• Schnupf P^, Gaboriau-Routhiau V, Sansonetti P, Cerf-Bensussan N^. Segmented filamentous bacteria,     Th17 inducers and helpers in a hostile world. Current Opinion in Microbiology. 2017, 35: 100-109 ^Corresponding authors
  • Vonaesch P*, Sansonetti P, Schnupf P*,^. Immunofluorescence analysis of stress granule formation after bacterial challenge of mammalian cells. JoVE, (125), e55536, doi:10.3791/55536 (2017). *Co-first authors, ^Corresponding author.
  • Schnupf P, Gaboriau-Routhiau V, Sansonetti PJ, Cerf-Bensussan N.  Chapter 25: Mucosal Interactions with Enteropathogenic Bacteria. Mucosal Immunology, Second edition. Society for Mucosal Immunology. Garland Science. Taylor and Francis Group, LLC. 2017.
  • Milivojevic M, Dangeard AS, Kasper CA, Tschon T, Emmenlauer M, Pique C, Schnupf P, Guignot J, Arrieumerlou C. ALPK1 controls TIFA/TRAF6-dependent innate immunity against heptose-1,7-    bisphosphate of gram-negative bacteria. PLoS Pathogen. 2017;13(2):e1006224.
  • 2016

  • Vonaesch P*, Campbell-Valois FX, A Dufour, Sansonetti P, Schnupf P*,^. Shigella flexneri modulates stress granule composition and inhibits stress granule aggregation. Cellular Microbiology. 2016.     Jul;18(7):982-97. *Co-first authors, ^Corresponding author.
  • 2015

  • Schnupf P, Gaboriau-Routhiau V, Gros M, Friedman R, Moya-Nilges M, Nigro G, Cerf-Bensussan N, Sansonetti P. Growth and host interaction of mouse Segmented Filamentous Bacterium in vitro. Nature. 2015. Apr 2;520(7545):99-103.
  • 2014

  • Campbell-Valois FX, Schnupf P, Nigro G, Arena, E, Sachs M, Sansonetti P, Parsot C. Fluorescent transcriptional reporters reveal on∕off switching of the Type Three Secretion Apparatus (TTSA) activity during entry and cell-to-cell spread of Shigella flexneri. Cell Host and Microbe. 2014. 15(2):177-89.
  • Campbell-Valois FX, Schnupf P, Sansonetti P. Design of a transcription-based secretion activity reporter (TSAR) for the type III secretion apparatus of Shigella flexneri and uses therof. Bio-protocol. 2014. 4(20).
  • Campbell-Valois FX, Schnupf P, Sansonetti P. Detection of the secreted and cytoplasmic fractions of IpaB, IpaC and IpaD by lysozyme permeabilization. Bio-protocol. 2014. 4(20).
  • Bolotin A, de Wouters T, Schnupf P, Bouchier C, Loux V, Rhimi M, Jamet A, Dervyn R, Boudebbouze S, Hervé Blottière H, Sorokin A, Snel J, Cerf-Bensussan N, Gaboriau-Routhiau V, van de Guchte M. Genome sequence of Candidatus Arthromitus sp. SFB-mouse-NL, a commensal bacterium with a key role in the postnatal maturation of gut immune functions. GenomeA (ASM). 2014.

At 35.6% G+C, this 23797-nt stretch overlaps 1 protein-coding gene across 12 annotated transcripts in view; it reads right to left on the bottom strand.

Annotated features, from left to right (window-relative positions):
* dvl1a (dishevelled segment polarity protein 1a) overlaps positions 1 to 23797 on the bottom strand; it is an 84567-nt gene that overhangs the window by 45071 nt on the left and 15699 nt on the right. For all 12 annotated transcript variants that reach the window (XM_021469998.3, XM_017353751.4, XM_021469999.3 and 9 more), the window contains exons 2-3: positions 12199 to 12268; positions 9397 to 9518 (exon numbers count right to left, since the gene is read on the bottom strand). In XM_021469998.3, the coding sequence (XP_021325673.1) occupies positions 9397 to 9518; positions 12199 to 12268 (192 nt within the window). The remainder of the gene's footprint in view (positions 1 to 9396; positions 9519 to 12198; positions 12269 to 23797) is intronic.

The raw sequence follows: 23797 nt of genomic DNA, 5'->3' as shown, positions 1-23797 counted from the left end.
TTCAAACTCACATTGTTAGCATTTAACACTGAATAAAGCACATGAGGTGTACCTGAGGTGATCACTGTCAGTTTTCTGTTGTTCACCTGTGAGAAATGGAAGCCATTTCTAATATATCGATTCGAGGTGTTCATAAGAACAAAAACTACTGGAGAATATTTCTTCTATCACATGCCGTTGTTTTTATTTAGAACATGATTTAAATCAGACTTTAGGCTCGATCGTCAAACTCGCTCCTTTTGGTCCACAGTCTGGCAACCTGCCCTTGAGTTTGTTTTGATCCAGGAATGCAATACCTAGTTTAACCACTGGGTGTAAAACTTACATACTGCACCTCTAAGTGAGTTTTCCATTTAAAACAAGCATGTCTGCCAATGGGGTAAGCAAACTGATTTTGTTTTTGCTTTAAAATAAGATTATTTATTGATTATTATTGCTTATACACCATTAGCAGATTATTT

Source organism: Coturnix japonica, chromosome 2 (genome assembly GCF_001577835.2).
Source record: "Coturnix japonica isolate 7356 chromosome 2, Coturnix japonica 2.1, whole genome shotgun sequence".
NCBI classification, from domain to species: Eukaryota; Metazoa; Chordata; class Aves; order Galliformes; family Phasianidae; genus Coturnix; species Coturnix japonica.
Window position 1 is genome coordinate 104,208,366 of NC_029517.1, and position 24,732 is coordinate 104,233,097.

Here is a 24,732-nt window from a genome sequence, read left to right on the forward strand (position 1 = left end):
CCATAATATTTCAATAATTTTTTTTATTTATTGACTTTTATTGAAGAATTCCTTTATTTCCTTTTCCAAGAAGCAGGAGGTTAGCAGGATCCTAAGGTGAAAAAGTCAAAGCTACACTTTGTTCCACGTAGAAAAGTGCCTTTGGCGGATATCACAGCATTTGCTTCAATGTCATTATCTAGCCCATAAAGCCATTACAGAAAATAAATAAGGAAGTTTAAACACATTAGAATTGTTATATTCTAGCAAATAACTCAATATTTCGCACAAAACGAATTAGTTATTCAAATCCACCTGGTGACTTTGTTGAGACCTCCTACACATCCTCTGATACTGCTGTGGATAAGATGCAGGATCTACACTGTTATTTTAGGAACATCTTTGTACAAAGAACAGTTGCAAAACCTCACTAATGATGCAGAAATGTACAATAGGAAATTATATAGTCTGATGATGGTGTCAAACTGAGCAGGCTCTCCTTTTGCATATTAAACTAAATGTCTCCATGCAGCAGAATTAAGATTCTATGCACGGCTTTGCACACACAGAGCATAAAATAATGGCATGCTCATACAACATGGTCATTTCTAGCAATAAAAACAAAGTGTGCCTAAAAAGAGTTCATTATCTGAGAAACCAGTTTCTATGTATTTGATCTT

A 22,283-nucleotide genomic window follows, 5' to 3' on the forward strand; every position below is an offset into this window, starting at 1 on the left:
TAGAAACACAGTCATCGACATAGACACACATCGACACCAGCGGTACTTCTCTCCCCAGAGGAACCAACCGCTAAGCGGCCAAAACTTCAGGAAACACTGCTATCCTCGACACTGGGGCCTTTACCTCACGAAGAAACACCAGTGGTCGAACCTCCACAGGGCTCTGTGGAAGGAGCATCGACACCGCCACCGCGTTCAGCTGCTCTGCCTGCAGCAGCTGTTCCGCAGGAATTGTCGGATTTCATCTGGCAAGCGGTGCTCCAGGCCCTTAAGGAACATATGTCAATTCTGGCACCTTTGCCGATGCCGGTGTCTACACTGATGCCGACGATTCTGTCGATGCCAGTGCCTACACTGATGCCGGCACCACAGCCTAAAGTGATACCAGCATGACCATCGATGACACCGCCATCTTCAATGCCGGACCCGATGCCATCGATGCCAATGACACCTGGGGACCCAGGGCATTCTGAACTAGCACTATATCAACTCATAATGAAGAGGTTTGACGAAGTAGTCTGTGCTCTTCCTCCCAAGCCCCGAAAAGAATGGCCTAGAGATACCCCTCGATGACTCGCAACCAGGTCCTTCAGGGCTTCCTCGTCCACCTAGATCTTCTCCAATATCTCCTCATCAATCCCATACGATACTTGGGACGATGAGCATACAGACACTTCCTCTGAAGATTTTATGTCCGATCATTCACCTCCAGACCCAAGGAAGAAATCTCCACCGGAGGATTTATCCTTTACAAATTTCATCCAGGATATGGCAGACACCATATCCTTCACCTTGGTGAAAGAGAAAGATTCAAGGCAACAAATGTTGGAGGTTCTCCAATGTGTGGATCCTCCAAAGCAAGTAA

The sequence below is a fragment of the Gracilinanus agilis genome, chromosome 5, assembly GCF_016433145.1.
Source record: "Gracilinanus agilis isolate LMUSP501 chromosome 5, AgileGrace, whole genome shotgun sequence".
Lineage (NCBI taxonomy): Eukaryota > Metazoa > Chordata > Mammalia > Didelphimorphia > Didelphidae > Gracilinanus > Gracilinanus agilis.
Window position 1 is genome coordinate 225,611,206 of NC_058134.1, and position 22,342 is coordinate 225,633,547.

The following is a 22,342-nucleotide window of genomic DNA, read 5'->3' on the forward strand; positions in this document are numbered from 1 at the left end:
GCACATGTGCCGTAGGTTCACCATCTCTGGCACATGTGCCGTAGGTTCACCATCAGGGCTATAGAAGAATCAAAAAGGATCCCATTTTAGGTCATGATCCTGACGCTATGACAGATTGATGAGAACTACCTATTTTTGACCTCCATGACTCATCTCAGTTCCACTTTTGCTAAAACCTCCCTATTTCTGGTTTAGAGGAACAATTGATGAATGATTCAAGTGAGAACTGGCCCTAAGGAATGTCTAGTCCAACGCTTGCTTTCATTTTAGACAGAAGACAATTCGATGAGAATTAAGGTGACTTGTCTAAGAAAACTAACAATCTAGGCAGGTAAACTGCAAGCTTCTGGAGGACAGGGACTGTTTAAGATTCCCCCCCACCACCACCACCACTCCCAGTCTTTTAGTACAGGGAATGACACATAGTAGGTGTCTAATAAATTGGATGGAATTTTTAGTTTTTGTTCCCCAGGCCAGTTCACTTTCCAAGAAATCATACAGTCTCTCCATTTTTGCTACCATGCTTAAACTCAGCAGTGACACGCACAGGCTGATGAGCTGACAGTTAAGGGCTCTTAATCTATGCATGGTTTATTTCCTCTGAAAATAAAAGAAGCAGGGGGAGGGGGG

• 2013

  • Schnupf P, Gaboriau-Routhiau V, Cerf-Bensussan N. Host-interactions with Segmented Filamentous Bacterium: An unusual trade-off that drives the post-natal maturation of the gut immune system. Seminars in Immunology. 2013. 25(5):342-51.
  • 2012

  • Schnupf P and Sansonetti P. Quantitative RT-PCR profiling of the rabbit immune response: assessment of acute Shigella flexneri infection. PLoS One. 2012. 7(6):e36446.
  • Teo I, Toms SM, Marteyn B, Barata TS, Simpson P, Johnston KA, Schnupf P, Puhar, A, Bell T, Tang C, Zloh M, Matthews S, Rendle MP, Sansonetti PJ and Shaunak S.  Preventing acute gut wall damage in infectious diarrhoeas with glycosylated dendrimers. EMBO Molecular Medicine. 2012. 4(9):866-81.
  • 2010

  • Schnupf P and Sansonetti P. The gut microbiota and its contribution to homeostasis. Bacterial Virulence: Basic principles, models and global approaches. 2010. WILEY-VCH Verlag GmbH & Co. Pgs 195-214.
  • Sellge G, Schnupf P and Sansonetti P. Anatomy of the gut barrier and establishment of intestinal homeostasis. Bacterial Virulence: Basic principles, models and global approaches. 2010. WILEY-VCH Verlag GmbH & Co. Pgs 215-250.
  • 2007

  • Schnupf P, Portnoy DA. Listeriolysin O: a phagosome-specific lysin. 2007. Microbes and Infection. 2007. Aug; 9(10):1176-87.
  • Schnupf P, Zhou J, Varshavsky A and Portnoy DA.  Listeriolysin O secreted by Listeria monocytogenes into the host cell cytosol is degraded by the N-end rule pathway. Infection and Immunity. 2007. Nov; 75(11):5135-47.